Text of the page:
How do plutons differ from other kinds of mountains?



  1. 0 Votes

    While most mountains are created when Continental plates come together and force rock up, plutons are formed through a different process. Plutons are formed when magma beneath the earth’s surface breaks through the crust and subsequently builds up over time. This creates solitary and usually cylindrical mountains (see link) quite different from other mountain formations.

  2. 0 Votes

    It is incorrect to say that plutons form through processes different from continental plate collision. In fact, most plutons are indeed the direct result of subduction (oceanic crust beneath continental), but continent-continent collisions can certainly generate plutons as well.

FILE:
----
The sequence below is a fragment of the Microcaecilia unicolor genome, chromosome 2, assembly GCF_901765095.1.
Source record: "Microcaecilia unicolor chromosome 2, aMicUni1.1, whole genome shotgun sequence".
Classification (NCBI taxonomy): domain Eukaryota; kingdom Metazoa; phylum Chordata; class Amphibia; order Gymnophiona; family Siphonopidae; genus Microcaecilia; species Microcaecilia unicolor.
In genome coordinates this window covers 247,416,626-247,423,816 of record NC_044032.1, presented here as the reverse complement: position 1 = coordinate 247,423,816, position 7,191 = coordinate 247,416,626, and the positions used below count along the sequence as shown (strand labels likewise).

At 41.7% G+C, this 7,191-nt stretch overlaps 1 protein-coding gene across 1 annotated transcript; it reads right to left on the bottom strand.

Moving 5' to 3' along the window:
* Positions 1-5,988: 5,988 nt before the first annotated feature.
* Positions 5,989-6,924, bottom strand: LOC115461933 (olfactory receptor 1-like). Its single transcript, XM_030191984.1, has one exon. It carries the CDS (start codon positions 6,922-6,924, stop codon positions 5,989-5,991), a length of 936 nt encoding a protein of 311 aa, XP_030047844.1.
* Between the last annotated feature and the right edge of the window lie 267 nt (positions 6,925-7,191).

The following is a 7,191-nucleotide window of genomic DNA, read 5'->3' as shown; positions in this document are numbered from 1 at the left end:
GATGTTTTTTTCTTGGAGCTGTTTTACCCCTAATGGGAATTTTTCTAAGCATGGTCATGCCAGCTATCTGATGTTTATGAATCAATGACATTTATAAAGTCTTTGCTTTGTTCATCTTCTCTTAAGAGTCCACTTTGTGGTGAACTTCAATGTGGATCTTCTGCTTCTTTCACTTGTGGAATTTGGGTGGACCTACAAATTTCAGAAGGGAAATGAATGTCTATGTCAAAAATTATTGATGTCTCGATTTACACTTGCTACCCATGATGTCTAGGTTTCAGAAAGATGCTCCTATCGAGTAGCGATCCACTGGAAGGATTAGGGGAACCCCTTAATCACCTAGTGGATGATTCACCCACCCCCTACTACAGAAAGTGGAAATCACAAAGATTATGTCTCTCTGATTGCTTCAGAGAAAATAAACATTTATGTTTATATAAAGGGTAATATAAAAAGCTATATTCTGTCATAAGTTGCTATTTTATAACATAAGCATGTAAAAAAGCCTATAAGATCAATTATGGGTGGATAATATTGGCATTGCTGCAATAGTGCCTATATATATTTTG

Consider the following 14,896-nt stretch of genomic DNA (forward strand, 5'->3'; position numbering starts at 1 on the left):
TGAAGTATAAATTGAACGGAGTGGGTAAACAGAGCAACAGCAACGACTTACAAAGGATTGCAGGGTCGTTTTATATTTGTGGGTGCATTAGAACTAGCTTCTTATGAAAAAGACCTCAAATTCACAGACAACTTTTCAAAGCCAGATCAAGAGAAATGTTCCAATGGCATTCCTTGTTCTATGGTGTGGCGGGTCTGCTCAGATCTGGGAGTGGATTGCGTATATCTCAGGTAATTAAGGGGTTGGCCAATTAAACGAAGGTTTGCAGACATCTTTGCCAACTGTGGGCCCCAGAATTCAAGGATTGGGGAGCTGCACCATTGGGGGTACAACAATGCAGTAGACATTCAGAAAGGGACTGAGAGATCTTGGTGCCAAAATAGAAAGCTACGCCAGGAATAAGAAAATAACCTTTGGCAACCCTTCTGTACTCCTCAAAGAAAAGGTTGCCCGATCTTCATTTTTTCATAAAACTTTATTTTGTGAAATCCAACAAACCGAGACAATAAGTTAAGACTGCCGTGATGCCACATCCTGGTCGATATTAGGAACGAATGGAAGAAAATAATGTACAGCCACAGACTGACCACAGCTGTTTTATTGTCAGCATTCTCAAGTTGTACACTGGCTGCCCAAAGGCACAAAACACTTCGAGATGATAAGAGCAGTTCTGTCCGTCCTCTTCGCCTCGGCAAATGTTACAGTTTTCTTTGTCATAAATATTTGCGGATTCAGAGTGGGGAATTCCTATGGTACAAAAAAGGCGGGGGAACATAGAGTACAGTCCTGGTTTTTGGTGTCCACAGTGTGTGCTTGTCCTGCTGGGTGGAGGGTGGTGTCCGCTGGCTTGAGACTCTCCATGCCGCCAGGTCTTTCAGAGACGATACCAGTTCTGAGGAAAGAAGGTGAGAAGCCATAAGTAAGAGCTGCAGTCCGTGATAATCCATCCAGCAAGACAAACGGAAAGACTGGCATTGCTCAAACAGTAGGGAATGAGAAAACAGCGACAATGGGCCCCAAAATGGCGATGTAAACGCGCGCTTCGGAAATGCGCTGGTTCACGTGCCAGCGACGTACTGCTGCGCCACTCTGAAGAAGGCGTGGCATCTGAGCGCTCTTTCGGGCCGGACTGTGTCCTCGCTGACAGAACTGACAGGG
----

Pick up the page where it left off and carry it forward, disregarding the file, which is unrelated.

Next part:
They do not form when magma breaks through the crust (inferring the other answer to mean through the sufrace). The word plutonic, from Pluto the god of the underworld, indicates formation at great depth, not at the surface.

    The process does not usually create solitary and cylindrical mountains such as Devils Tower linked in the other answer; in fact, plutons are generally huge, dozens to hundreds of miles long. The entire core of the Sierra Nevada mountains in California is a mass of coalesced plutons adding up to perhaps 500 miles long.

    Plutons form at great depth, but are exposed by subsequent (typically millions of years later) uplift and erosion.

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